If you are a dependent student, your parents will also require FSA IDs.
What should I do if I miss the deadline?
Contact the financial aid office if you miss your college’s FAFSA deadline. Some states and colleges provide financial assistance to latecomers.
You will have access to the federal FAFSA until the end of the school year. Fill out the FAFSA for the following year if you do not apply for that school year.
What is the Student Aid Report (SAR)?
After completing the FAFSA, you will receive the Student Aid Report (SAR). It summarizes all of your responses on the FAFSA application.
Examine the SAR to ensure that all of your information is correct, and report any errors to the FSA. If everything appears to be in order, simply keep the SAR for your personal records.
What information do I need to apply for it?
Personal and financial information is requested on the FAFSA. Fill in your contact information as well as your Social Security number or resident ID. You can also choose up to ten colleges to receive your FAFSA data.
In addition, you or your parents will provide information from the previous year’s tax return. In addition to your gross income, the form requests your bank account balance, investments, and recurring expenses.
Can I use the IRS Data Retrieval Tool to import tax information?
The IRS Data Retrieval Tool (DRT) is available for the FAFSA 2021-2022. You can use it to directly import data from the IRS website into the FAFSA.
Do I need to submit the FAFSA every year?
Yes, you must file the FAFSA each year to remain eligible for federal student aid. After completing the initial FAFSA, you can submit a renewal FAFSA in subsequent years. The website will automatically fill in the majority of your previous year’s information.
All you have to do now is double-check that everything is still correct. If you need to make significant changes, you can also start from the beginning.
Can I edit the FAFSA after I submit it?
Yes, you can make changes to the FAFSA after it has been submitted.
In fact, you’re required to do so if your dependency status, the number of family members, or the number of college students in your household changes.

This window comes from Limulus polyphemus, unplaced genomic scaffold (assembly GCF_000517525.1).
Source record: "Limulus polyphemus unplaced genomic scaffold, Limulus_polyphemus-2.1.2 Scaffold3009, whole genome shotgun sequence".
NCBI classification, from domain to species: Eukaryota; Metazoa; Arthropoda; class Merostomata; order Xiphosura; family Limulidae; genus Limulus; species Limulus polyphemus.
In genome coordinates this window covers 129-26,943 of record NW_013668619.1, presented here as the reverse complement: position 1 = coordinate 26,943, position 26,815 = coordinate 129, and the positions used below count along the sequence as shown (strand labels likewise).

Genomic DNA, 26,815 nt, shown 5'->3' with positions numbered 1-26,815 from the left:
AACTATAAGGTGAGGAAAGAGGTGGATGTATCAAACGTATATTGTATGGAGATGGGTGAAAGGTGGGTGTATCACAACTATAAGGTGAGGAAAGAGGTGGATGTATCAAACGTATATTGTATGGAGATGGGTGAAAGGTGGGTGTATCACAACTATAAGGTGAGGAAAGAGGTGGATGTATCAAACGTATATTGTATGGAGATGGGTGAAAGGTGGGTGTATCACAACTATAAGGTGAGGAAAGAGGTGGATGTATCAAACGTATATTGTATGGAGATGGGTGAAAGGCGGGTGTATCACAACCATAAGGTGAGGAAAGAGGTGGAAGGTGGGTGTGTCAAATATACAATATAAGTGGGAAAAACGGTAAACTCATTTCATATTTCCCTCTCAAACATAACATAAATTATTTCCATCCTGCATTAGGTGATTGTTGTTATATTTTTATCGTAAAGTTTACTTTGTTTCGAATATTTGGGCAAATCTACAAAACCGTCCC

You can also correct any errors you made while filling out the form. To make FAFSA corrections, log in to your account and select “Make FAFSA Corrections.” Enter your FSA ID, make any necessary changes, and then click submit.
What should I do if my (or my parents’) income changes?
If your family’s income changes dramatically (for example, a parent loses their job), contact your school’s financial aid office. Your new circumstances may be accommodated by the college. However, additional assistance is not guaranteed.
The government calculates your EFC using the most up-to-date information available at the time. If that information is no longer correct, you must inform your school of the changes.
What are the different types of financial aid?
Financial aid packages include a combination of grants, scholarships, student loans, and work-study opportunities. Grants and scholarships, for the most part, do not require repayment. You will be required to repay student loans — with interest.
Students with a certain level of financial need are eligible for the federal work-study program.
It enables you to work on campus part-time and earn money each semester. If you want to be considered for work-study, make sure to indicate that on your FAFSA.
How much financial aid will I get?
The amount of financial aid you will receive is largely determined by the college or graduate school you attend. Some colleges even meet all accepted students’ full financial need.
Other colleges may not be able to meet your entire financial need. If you still want to attend that school, you’ll need to find alternative funding, such as private student loans.
When do I get my financial aid package?
Your financial aid award is determined by the financial aid offices at your college.
Many regular decision colleges make admissions decisions in March or April of your senior year. Financial aid packages are frequently delivered at the same time or shortly after.
Some schools with rolling admissions send out decisions and financial aid packages later in the spring or summer. However, before selecting a college, you should be able to view and compare financial aid packages.
Many families begin their search for college financial aid by completing the FAFSA. It aids in determining eligibility for grants, work-study programs, and loans. Fill it out as soon as you can because their aid may be limited to first-come, first-served.